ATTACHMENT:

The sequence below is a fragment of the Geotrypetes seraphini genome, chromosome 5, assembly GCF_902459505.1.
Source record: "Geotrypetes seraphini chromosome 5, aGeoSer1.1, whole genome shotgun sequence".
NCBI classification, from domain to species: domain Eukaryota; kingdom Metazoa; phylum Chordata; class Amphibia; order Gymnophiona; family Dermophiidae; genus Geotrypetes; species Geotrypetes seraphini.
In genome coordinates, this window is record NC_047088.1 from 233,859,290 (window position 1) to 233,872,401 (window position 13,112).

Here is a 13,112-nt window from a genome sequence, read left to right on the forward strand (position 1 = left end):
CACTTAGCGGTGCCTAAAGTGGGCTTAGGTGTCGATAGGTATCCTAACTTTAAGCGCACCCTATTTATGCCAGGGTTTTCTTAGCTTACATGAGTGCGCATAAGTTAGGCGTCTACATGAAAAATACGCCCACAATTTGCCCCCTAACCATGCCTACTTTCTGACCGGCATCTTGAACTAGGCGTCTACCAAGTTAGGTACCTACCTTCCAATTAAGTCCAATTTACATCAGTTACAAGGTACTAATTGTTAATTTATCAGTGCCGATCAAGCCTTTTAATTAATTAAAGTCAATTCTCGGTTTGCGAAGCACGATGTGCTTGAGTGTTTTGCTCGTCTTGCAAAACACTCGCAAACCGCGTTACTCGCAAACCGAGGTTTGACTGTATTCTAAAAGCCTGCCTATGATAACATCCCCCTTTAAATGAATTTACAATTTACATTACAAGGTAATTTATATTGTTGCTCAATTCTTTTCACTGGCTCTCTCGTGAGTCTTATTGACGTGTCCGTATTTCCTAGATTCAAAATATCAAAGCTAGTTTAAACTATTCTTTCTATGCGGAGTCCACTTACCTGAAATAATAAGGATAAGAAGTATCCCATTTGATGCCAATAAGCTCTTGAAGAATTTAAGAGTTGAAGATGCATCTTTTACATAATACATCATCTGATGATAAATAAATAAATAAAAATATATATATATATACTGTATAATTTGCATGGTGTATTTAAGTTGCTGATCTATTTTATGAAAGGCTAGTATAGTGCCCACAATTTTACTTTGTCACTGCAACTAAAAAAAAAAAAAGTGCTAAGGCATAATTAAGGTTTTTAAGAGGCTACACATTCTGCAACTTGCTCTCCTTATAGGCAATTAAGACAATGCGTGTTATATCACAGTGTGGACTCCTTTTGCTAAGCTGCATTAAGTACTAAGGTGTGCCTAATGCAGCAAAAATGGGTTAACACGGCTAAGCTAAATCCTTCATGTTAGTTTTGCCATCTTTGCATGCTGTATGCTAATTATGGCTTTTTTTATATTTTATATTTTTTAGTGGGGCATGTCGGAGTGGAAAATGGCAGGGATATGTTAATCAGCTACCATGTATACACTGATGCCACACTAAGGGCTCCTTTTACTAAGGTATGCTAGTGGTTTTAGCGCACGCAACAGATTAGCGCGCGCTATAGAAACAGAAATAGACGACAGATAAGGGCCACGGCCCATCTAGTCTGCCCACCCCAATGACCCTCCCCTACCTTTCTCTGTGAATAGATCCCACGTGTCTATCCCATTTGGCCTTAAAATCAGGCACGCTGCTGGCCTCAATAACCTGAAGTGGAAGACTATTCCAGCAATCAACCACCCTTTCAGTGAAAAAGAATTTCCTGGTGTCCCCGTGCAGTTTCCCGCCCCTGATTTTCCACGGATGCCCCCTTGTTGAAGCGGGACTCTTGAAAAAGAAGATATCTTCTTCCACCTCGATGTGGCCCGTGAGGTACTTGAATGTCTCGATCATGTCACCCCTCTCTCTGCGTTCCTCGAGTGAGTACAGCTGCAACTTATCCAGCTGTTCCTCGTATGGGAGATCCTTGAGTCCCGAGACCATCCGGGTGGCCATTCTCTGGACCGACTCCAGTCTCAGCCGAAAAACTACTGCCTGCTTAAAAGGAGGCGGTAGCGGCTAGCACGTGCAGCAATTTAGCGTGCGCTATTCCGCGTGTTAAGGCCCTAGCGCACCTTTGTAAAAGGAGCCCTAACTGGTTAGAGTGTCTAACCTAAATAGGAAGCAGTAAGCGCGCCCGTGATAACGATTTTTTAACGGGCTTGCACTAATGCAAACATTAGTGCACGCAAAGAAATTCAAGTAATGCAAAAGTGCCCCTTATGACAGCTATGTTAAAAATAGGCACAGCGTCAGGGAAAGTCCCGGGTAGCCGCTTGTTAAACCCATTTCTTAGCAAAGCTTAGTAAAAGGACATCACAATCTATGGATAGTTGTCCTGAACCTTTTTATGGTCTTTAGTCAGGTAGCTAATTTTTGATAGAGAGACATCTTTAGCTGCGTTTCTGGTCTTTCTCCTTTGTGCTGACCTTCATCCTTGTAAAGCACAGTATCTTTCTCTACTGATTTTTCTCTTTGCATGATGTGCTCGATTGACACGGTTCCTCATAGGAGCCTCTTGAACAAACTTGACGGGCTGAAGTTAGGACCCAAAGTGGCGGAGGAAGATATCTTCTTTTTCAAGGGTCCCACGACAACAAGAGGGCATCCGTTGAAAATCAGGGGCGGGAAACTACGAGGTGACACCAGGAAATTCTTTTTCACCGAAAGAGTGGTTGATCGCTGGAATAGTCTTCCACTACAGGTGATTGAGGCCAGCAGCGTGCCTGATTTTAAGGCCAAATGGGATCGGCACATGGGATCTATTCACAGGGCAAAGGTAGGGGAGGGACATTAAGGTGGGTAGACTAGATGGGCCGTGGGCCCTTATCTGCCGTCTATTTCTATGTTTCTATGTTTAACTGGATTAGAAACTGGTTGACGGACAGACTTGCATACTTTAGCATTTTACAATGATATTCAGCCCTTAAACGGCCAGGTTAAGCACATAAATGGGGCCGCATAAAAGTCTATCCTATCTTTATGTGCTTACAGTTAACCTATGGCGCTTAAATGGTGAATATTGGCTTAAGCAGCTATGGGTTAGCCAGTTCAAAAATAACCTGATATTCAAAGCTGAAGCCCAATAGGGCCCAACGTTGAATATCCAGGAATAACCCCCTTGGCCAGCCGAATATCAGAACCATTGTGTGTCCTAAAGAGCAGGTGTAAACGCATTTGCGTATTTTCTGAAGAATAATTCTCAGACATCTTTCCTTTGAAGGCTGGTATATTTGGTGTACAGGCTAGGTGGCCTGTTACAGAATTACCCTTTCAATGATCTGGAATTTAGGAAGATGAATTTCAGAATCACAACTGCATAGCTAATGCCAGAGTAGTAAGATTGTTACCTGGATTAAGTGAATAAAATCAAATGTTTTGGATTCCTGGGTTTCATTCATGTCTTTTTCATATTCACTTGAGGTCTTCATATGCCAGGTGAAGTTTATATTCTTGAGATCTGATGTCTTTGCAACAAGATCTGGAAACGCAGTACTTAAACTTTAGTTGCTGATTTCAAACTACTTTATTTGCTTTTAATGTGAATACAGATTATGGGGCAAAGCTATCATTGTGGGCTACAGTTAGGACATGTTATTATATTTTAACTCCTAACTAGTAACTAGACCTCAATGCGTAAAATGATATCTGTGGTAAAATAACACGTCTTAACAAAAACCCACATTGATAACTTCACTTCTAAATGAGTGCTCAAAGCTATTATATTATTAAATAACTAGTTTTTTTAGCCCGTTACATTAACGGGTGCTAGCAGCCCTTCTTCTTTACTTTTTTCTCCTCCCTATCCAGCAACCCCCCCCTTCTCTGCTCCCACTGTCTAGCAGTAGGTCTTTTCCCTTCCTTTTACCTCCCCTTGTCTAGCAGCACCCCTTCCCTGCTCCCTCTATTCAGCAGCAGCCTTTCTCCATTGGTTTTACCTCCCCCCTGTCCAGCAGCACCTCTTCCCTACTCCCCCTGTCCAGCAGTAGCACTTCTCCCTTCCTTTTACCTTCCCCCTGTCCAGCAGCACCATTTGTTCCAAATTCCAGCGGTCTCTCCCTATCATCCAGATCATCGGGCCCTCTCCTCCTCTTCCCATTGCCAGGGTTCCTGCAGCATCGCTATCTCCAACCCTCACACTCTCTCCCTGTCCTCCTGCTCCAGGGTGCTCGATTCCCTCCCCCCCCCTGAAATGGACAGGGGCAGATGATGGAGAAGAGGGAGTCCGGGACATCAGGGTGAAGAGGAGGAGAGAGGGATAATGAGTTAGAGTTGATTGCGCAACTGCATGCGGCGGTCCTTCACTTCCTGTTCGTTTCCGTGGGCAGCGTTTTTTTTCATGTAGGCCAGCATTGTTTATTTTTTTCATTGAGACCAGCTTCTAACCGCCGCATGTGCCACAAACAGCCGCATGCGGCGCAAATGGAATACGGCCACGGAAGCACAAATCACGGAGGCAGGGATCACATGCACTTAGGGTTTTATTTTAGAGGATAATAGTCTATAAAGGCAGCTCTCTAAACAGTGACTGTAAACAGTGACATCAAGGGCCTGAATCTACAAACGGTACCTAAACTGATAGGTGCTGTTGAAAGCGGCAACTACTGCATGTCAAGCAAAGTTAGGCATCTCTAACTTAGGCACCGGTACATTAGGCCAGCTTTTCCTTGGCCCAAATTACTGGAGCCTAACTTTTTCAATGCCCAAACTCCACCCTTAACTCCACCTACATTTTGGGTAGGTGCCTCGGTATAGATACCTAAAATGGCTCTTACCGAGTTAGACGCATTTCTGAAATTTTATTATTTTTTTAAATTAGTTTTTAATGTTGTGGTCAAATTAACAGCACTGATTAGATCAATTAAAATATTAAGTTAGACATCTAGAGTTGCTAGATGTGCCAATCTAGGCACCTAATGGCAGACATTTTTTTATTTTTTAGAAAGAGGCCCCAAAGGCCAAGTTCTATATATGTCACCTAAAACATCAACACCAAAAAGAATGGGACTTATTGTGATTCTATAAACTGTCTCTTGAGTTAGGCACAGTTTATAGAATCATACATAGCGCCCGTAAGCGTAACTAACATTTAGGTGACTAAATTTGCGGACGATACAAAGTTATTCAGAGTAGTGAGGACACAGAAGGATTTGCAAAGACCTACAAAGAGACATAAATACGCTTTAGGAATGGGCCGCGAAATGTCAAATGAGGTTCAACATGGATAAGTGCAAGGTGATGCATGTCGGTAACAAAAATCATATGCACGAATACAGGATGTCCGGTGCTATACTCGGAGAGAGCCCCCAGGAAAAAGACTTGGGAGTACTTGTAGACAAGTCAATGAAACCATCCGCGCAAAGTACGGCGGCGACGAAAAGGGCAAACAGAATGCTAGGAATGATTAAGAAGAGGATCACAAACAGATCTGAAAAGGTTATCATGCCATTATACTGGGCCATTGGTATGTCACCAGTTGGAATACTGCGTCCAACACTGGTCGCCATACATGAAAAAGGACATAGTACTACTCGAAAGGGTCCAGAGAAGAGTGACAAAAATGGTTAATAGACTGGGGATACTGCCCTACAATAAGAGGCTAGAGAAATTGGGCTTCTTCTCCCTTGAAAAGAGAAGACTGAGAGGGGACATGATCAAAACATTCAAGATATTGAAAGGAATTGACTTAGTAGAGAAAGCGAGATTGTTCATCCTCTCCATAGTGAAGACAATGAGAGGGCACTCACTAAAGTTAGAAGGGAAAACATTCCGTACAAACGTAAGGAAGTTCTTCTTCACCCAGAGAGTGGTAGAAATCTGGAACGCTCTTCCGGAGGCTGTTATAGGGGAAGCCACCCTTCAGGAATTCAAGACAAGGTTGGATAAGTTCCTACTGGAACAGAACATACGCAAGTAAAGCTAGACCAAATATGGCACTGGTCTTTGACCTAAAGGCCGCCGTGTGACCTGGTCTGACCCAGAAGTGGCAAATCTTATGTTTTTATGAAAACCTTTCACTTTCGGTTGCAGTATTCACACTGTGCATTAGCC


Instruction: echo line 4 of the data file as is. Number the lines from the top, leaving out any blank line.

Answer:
In genome coordinates, this window is record NC_047088.1 from 233,859,290 (window position 1) to 233,872,401 (window position 13,112).